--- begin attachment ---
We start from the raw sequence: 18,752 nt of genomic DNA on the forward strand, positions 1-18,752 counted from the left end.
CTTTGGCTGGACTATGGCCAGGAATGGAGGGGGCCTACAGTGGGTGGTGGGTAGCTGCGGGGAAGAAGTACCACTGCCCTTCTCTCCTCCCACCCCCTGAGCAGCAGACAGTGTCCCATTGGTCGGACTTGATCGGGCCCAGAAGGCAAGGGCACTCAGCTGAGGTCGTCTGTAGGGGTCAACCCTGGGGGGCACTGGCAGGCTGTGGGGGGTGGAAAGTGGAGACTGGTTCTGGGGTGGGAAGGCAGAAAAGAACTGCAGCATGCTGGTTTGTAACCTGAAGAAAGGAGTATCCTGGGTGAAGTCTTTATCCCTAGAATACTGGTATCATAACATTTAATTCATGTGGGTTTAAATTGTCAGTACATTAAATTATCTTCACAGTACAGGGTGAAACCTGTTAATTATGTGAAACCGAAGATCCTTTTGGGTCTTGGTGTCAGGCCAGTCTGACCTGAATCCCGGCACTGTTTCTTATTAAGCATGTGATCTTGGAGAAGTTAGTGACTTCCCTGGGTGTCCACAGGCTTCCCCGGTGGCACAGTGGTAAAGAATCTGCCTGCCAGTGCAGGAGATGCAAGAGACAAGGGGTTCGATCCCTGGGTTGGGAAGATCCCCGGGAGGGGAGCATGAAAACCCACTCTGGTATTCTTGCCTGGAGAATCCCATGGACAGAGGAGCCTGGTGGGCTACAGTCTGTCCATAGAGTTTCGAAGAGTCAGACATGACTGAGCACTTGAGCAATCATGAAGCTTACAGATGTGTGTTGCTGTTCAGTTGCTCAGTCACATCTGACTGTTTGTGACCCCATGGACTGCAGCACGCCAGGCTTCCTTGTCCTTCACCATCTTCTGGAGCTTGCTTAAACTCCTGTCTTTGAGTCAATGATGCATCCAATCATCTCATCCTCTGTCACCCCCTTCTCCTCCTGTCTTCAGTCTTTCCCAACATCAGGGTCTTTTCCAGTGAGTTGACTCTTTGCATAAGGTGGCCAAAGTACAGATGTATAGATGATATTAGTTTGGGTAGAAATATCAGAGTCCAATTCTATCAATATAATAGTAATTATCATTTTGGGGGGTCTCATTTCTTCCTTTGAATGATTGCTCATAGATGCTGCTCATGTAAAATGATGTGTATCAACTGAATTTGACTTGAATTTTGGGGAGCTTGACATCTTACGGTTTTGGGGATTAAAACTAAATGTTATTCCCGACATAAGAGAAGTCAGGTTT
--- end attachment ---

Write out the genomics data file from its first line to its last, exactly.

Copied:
We start from the raw sequence: 18,752 nt of genomic DNA on the forward strand, positions 1-18,752 counted from the left end.
CTTTGGCTGGACTATGGCCAGGAATGGAGGGGGCCTACAGTGGGTGGTGGGTAGCTGCGGGGAAGAAGTACCACTGCCCTTCTCTCCTCCCACCCCCTGAGCAGCAGACAGTGTCCCATTGGTCGGACTTGATCGGGCCCAGAAGGCAAGGGCACTCAGCTGAGGTCGTCTGTAGGGGTCAACCCTGGGGGGCACTGGCAGGCTGTGGGGGGTGGAAAGTGGAGACTGGTTCTGGGGTGGGAAGGCAGAAAAGAACTGCAGCATGCTGGTTTGTAACCTGAAGAAAGGAGTATCCTGGGTGAAGTCTTTATCCCTAGAATACTGGTATCATAACATTTAATTCATGTGGGTTTAAATTGTCAGTACATTAAATTATCTTCACAGTACAGGGTGAAACCTGTTAATTATGTGAAACCGAAGATCCTTTTGGGTCTTGGTGTCAGGCCAGTCTGACCTGAATCCCGGCACTGTTTCTTATTAAGCATGTGATCTTGGAGAAGTTAGTGACTTCCCTGGGTGTCCACAGGCTTCCCCGGTGGCACAGTGGTAAAGAATCTGCCTGCCAGTGCAGGAGATGCAAGAGACAAGGGGTTCGATCCCTGGGTTGGGAAGATCCCCGGGAGGGGAGCATGAAAACCCACTCTGGTATTCTTGCCTGGAGAATCCCATGGACAGAGGAGCCTGGTGGGCTACAGTCTGTCCATAGAGTTTCGAAGAGTCAGACATGACTGAGCACTTGAGCAATCATGAAGCTTACAGATGTGTGTTGCTGTTCAGTTGCTCAGTCACATCTGACTGTTTGTGACCCCATGGACTGCAGCACGCCAGGCTTCCTTGTCCTTCACCATCTTCTGGAGCTTGCTTAAACTCCTGTCTTTGAGTCAATGATGCATCCAATCATCTCATCCTCTGTCACCCCCTTCTCCTCCTGTCTTCAGTCTTTCCCAACATCAGGGTCTTTTCCAGTGAGTTGACTCTTTGCATAAGGTGGCCAAAGTACAGATGTATAGATGATATTAGTTTGGGTAGAAATATCAGAGTCCAATTCTATCAATATAATAGTAATTATCATTTTGGGGGGTCTCATTTCTTCCTTTGAATGATTGCTCATAGATGCTGCTCATGTAAAATGATGTGTATCAACTGAATTTGACTTGAATTTTGGGGAGCTTGACATCTTACGGTTTTGGGGATTAAAACTAAATGTTATTCCCGACATAAGAGAAGTCAGGTTT